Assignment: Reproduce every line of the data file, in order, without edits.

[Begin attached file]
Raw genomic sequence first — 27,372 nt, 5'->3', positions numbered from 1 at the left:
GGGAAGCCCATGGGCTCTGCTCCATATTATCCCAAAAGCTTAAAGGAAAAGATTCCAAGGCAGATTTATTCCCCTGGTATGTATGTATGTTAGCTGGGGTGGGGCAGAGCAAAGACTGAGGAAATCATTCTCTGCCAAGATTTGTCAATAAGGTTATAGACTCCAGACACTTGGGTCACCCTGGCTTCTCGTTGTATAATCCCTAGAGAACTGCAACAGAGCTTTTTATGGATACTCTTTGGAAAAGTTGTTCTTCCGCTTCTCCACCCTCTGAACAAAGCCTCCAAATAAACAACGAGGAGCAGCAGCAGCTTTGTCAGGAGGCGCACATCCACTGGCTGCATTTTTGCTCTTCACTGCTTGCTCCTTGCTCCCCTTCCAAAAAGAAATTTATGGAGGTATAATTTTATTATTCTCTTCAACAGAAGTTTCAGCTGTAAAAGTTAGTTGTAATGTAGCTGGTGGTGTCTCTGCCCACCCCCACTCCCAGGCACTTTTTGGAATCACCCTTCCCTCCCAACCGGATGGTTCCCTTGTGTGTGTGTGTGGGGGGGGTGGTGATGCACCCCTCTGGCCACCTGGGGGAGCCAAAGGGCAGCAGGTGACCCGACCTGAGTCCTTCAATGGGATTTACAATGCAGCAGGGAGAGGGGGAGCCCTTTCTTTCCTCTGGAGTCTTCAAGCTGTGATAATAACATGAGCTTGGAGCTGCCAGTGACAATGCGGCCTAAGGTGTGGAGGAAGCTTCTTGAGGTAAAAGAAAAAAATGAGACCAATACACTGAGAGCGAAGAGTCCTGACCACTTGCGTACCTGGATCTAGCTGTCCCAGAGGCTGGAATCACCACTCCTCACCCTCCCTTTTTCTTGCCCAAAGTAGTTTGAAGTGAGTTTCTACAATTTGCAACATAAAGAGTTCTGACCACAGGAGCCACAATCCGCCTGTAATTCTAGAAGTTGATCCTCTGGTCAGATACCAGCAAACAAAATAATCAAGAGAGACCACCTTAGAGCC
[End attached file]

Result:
Raw genomic sequence first — 27,372 nt, 5'->3', positions numbered from 1 at the left:
GGGAAGCCCATGGGCTCTGCTCCATATTATCCCAAAAGCTTAAAGGAAAAGATTCCAAGGCAGATTTATTCCCCTGGTATGTATGTATGTTAGCTGGGGTGGGGCAGAGCAAAGACTGAGGAAATCATTCTCTGCCAAGATTTGTCAATAAGGTTATAGACTCCAGACACTTGGGTCACCCTGGCTTCTCGTTGTATAATCCCTAGAGAACTGCAACAGAGCTTTTTATGGATACTCTTTGGAAAAGTTGTTCTTCCGCTTCTCCACCCTCTGAACAAAGCCTCCAAATAAACAACGAGGAGCAGCAGCAGCTTTGTCAGGAGGCGCACATCCACTGGCTGCATTTTTGCTCTTCACTGCTTGCTCCTTGCTCCCCTTCCAAAAAGAAATTTATGGAGGTATAATTTTATTATTCTCTTCAACAGAAGTTTCAGCTGTAAAAGTTAGTTGTAATGTAGCTGGTGGTGTCTCTGCCCACCCCCACTCCCAGGCACTTTTTGGAATCACCCTTCCCTCCCAACCGGATGGTTCCCTTGTGTGTGTGTGTGGGGGGGGTGGTGATGCACCCCTCTGGCCACCTGGGGGAGCCAAAGGGCAGCAGGTGACCCGACCTGAGTCCTTCAATGGGATTTACAATGCAGCAGGGAGAGGGGGAGCCCTTTCTTTCCTCTGGAGTCTTCAAGCTGTGATAATAACATGAGCTTGGAGCTGCCAGTGACAATGCGGCCTAAGGTGTGGAGGAAGCTTCTTGAGGTAAAAGAAAAAAATGAGACCAATACACTGAGAGCGAAGAGTCCTGACCACTTGCGTACCTGGATCTAGCTGTCCCAGAGGCTGGAATCACCACTCCTCACCCTCCCTTTTTCTTGCCCAAAGTAGTTTGAAGTGAGTTTCTACAATTTGCAACATAAAGAGTTCTGACCACAGGAGCCACAATCCGCCTGTAATTCTAGAAGTTGATCCTCTGGTCAGATACCAGCAAACAAAATAATCAAGAGAGACCACCTTAGAGCC